ESA SME Policy

The dynamism, flexibility and innovative capabilities of high technology small and medium sized enterprises (SMEs) are of high value to Europe’s space industry. ESA actively encourage this industrial group to become involved in its space programmes.

The aim is to enable ESA, and the European space industry, to tap into the potential of innovative SMEs and to open up opportunities for them to work more extensively with ESA and its space contractors.

Background

During the March 1997 meeting of the ESA Council, Ministers of ESA Member States called upon the Director General of ESA to reserve a special place for SMEs. The objective is to guarantee them a share in the Agency’s technological activities, and to facilitate their access to technical facilities and tools. As a result, ESA put in place a specific SME Policy aiming at promoting the participation of SMEs in its activities.

This policy helps ESA, and the space sector generally, to make the best possible use of the wealth of technologies and expertise that European SMEs can offer. The flexibility and high degree of specialisation of this category of companies, make them invaluable partners in all space projects.

The SME Policy adds a valuable dimension to the Agency’s overall industrial policy, as well as to its efforts to maintain the expertise needed to develop space programmes. Taken as a whole, ESA’s industrial policy portfolio aims to ensure that European industry has fair and balanced access to ESA’s activities.

SME Policy Office

The SME Policy Office manages and coordinates, ESA-wide, application of the SME Policy and is the focal point for SMEs and all external actors concerned with any aspect of SME policy (institutional actors, National Agencies, Industrial organisations, etc.).

The SME Policy Office has put in place a number of measures to reinforce the technical capabilities and sustainability of high technology SMEs in order to facilitate their involvement in ESA activities.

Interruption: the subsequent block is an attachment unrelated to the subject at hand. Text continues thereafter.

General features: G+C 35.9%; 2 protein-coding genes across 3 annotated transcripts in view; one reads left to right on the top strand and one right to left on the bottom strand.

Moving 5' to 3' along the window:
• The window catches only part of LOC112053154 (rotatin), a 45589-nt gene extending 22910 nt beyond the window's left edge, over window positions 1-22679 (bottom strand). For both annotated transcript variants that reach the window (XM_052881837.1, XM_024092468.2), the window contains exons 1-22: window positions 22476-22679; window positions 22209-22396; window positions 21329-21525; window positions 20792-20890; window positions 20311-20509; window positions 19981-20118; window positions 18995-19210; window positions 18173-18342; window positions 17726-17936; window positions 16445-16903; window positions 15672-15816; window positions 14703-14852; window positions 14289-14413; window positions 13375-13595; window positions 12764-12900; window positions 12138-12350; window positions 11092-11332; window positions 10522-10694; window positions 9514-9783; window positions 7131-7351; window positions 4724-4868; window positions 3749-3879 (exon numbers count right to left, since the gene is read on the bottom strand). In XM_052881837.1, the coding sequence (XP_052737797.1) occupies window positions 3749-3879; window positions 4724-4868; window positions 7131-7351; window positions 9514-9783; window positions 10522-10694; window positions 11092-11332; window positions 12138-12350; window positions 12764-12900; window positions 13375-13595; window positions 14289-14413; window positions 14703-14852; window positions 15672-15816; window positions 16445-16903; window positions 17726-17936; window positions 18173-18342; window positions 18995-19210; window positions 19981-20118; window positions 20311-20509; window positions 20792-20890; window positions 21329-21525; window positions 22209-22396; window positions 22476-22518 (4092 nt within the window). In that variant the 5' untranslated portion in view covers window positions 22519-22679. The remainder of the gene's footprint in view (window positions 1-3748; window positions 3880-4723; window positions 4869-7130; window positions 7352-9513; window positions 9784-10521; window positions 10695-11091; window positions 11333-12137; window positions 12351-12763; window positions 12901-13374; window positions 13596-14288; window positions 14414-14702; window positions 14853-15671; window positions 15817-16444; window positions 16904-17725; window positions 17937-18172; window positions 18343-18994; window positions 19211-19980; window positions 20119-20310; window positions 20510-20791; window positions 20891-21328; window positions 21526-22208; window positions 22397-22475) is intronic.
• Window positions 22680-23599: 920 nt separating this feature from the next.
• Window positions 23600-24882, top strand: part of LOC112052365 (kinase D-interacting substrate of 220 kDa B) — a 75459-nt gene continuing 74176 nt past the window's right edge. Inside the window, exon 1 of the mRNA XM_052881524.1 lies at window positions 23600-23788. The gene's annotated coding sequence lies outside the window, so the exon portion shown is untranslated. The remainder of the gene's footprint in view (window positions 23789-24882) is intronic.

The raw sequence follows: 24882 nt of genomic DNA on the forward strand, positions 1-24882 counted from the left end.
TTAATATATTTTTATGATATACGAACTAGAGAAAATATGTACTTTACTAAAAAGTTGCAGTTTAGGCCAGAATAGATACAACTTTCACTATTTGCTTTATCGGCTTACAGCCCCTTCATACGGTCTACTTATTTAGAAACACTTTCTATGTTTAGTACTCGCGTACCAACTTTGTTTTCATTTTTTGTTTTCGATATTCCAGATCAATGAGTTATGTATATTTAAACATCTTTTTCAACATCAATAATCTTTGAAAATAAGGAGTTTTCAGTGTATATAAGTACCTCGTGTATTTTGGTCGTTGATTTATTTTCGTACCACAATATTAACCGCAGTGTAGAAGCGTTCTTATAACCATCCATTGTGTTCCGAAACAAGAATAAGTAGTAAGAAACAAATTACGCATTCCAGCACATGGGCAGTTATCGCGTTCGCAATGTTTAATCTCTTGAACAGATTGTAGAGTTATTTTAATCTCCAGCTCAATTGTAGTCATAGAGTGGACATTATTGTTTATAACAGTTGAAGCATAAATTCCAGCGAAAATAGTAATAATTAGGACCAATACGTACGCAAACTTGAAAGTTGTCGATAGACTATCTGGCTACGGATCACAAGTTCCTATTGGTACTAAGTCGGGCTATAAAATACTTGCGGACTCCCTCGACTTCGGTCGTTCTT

Encouraging SME involvement in ESA activities

Encouragement is pursued via calls for proposals from SMEs to develop, adapt and validate technologies to satisfy space engineering requirements. Such Announcements of Opportunity (AOs) typically concern:

The LET-SME programme is dedicated to encouraging the ‘spin-in’ to the space industry of leading-edge technologies from SMEs. The prime purpose of the >C1-C4 clauses is to guarantee fair access to ESA’s procurements for all categories of companies.

Technical support to SMEs

Several measures have been taken to provide technical support to SMEs:

ESA regularly organises a number of training programmes targeted towards industries operating in, or looking to enter, the space sector. Priority is given to SMEs, and the courses cover key aspects of doing business in space-related industrial fields.

A special scheme has been put in place to make the use of ESA’s testing facilities and laboratories available to SMEs at a favourable cost.

In support of the above actions, in November 2005, ESA and the European Commission launched SineQuaNet, a mechanism able to organise, structure and deliver access to technical facilities, expert support and training services for SMEs.

Adaptation of ESA rules and tools

To improve and simplify the bidding and contract conditions, two measures have been taken:

SMEs are among the prime beneficiaries of these improvements, as the EMITS upgrading includes features to facilitate business networking. Moreover, many SME contracts fall within the group of ‘small contracts’ and therefore directly benefit from streamlining of procedures

Enhanced opportunities for business partnership and networking

ESA in general, and specifically the SME Policy Office, have initiated several facilities to improve business partnership, networking, and the flow of relevant information - all intended to be of particular benefit to SMEs:

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